By TED SILARY

WILDWOOD, N.J. - This isn't the first time Shaquille Shannon finds himself wondering how a challenge will go.

As in...does he have a chance to finish No.1 academically in the senior class at Communications Tech High?

"I'm No.2 right now," Shannon said, "and my GPA is 3.5. The No.1 guy is Jason Francis and he has a 3.7. We only have one class together, French, and he's smart. Very smart.

"It'd be nice to finish No.1, but it's not like I'm hoping he messes up. He's a good guy. Any chance I get, I encourage him."

Shannon is a 6-foot, 170-pound guard and yesterday, at the Wildwood Convention Center, he totaled 25 points, eight assists and four steals as the Phoenix fileted Pleasantville, N.J., 80-55, to win the championship of the four-team Jersey Shore Bracket in the Boardwalk Basketball Classic.

Shannon showed a quality jumpshot complete with all of the desirable ingredients - lift, snapped-wrist release, soft touch, follow through.

It wasn't always that way and that presented, yes, a challenge.

"I wouldn't say I was a horrible shooter when I was younger, but I sure didn't shoot them this well," he said. "That changed when I came to Comm Tech in the ninth grade.

"Coach [Lou] Biester changed my shot. I used to shoot them from here" - he pretended to perch a ball on his right shoulder - "and he got me to shoot them the right way from in front of my face. I wasn't sure how that was going to work out. But it did.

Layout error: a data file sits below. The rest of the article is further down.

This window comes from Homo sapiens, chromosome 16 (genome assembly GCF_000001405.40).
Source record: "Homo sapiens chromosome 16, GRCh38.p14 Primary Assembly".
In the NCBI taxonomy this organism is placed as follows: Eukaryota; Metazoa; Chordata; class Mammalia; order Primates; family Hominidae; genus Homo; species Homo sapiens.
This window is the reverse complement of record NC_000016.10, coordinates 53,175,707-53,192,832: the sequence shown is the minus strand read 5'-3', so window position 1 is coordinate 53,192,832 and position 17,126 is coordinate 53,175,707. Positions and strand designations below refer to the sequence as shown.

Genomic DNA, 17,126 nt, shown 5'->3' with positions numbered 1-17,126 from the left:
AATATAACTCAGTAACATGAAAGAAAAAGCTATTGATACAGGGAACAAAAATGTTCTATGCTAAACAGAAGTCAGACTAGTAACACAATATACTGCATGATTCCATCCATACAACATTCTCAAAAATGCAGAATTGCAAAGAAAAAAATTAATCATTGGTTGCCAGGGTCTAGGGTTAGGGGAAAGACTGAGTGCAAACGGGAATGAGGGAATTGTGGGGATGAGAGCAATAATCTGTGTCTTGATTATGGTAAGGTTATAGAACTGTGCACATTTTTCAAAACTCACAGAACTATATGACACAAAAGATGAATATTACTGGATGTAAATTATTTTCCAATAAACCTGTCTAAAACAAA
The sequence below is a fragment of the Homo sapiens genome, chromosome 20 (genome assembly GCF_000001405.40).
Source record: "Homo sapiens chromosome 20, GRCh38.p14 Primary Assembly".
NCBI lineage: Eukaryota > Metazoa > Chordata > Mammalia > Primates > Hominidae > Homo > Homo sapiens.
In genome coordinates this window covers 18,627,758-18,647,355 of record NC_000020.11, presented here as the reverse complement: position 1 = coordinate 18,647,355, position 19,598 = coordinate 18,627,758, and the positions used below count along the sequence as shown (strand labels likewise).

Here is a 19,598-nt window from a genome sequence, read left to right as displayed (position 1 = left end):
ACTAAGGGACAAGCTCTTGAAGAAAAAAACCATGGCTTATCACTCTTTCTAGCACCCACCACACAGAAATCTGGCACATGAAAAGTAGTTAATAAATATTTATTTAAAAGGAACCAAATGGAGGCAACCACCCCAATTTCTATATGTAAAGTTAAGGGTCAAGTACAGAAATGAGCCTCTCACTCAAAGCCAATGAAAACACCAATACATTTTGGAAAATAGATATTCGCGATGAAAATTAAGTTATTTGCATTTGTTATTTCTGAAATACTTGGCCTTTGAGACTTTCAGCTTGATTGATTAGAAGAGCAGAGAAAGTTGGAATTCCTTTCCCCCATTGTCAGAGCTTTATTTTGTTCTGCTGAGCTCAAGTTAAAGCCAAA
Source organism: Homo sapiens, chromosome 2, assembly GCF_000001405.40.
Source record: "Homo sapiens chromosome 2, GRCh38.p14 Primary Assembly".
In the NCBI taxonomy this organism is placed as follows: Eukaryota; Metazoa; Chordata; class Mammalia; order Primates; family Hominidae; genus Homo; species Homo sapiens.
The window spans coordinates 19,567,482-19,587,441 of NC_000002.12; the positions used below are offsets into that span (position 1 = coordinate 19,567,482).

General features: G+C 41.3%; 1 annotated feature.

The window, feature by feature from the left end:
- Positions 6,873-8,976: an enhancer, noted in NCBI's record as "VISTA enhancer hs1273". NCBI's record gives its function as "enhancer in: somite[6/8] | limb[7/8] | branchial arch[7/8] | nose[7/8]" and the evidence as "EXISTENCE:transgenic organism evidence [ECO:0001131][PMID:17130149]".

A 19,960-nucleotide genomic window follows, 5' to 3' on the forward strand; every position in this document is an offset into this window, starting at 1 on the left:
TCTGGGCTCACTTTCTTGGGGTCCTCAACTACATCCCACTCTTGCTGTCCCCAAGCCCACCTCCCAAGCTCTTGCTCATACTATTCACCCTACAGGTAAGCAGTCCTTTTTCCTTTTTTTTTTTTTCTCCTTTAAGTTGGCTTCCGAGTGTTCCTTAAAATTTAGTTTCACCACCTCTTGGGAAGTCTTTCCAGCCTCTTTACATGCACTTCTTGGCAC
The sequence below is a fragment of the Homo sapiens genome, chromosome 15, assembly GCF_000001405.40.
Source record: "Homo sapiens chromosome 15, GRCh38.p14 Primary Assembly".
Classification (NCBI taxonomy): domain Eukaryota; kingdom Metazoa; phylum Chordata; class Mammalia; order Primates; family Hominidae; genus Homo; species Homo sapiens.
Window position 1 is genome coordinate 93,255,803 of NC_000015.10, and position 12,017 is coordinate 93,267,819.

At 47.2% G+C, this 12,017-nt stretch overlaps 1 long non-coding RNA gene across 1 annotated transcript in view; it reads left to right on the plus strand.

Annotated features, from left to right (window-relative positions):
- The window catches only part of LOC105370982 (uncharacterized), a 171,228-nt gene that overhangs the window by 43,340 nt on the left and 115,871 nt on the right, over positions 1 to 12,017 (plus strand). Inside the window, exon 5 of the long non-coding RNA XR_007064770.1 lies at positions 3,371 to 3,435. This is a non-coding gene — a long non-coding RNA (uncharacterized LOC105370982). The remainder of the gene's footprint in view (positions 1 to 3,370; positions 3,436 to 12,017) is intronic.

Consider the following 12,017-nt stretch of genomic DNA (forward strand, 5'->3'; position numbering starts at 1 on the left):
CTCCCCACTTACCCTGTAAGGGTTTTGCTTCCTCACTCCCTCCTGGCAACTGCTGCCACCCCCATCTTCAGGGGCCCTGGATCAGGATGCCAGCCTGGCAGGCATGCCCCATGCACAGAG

"Once coach Biester changed my style, then I did a lot of extra shooting work [with assistants James Carr and Lamont Washington]. I still do lots of work. I live right down the street from school and a rec center, so I'm always shooting at those two places. Even outdoors, if I have to."

Shannon was at his sniping best in the second quarter, going 5-for-5 (one was part of a three-point play) for 11 points as CT rolled to a 25-12 advantage, thus creating a 42-27 lead.

He worked in perfect harmony with fellow guards Raheem Roher (21 points, four treys, four steals) and Gameel "Pepsi" Strange (nine points, seven assists) and forward Sherm Blanford (17 points), especially in terms of making things difficult for the outmanned Greyhounds' offense.

Often, the Phoenix would double the ball, make a flat-out steal or force a bad-pass turnover and then zoom in the other direction.

Later, as Strange took a rest, Shannon moved to the point and was impressive there, as well.

"I guess I like the wing better because it's easier to get comfortable shots," Shannon said. "You can move around and look for good spots. But I do like playing the point some, too, because it's fun to set up your teammates."

Increases the marketability, too.

So far, Shannon has heard from Stony Brook and East Stroudsburg. CT (5-0 overall) figures to make major noise in Public C, and possibly overall, so Shannon should receive sufficient exposure to scouts.

"What a great kid," Biester gushed. "He's really a basketball player. I wish I had 30 more just like him."

While here, the Phoenix stayed in a Days Inn and had dinner in a summer home owned by Biester just a couple of blocks from the Convention Center.

The meal was fine, but overall a rollicking time was not had by all.

"We basically just chilled in our room," a smiling Shannon said, shrugging his shoulders. "Watched pro and college games on TV. It was too cold to go walk on the boardwalk. I wasn't looking to freeze or get sick.

"I liked this, though. Good chance to get to know some of my teammates better."